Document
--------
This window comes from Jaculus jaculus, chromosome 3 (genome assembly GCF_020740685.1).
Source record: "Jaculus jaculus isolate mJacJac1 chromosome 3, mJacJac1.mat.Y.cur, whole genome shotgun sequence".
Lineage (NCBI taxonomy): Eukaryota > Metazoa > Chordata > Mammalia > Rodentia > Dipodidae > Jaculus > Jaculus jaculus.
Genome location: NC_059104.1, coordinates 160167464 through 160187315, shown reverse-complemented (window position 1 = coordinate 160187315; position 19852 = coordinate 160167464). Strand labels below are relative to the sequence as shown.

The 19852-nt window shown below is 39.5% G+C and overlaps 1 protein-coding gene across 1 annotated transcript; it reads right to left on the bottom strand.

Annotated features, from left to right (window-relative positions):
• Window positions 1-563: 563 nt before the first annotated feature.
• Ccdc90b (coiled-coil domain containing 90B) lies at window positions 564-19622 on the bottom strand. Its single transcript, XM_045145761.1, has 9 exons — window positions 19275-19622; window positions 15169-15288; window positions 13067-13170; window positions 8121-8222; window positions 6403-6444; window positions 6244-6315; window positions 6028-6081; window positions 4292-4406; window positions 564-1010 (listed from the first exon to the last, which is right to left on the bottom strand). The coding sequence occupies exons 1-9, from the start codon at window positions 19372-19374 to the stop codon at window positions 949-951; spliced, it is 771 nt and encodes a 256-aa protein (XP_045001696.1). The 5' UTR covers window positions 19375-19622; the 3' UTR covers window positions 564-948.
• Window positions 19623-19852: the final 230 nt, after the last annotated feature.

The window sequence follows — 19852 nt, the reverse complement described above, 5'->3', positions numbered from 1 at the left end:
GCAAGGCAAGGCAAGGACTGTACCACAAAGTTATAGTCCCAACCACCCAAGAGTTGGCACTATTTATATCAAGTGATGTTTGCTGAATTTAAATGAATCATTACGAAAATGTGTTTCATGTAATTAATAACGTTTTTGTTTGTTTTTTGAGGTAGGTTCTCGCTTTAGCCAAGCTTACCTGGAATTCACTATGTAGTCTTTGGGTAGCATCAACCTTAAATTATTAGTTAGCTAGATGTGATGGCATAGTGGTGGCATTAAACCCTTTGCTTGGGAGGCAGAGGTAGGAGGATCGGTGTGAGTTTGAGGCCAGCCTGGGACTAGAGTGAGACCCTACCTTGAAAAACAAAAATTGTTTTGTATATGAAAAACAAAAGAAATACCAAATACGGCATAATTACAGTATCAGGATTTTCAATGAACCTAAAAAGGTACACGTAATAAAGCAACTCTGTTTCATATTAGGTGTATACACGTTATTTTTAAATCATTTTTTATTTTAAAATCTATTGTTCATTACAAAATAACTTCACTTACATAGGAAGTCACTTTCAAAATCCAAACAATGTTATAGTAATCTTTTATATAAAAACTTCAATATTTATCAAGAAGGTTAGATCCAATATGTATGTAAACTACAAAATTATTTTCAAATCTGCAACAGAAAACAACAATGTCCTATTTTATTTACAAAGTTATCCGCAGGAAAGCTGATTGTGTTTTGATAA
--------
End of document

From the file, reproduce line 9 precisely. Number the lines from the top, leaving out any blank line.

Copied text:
• Window positions 19623-19852: the final 230 nt, after the last annotated feature.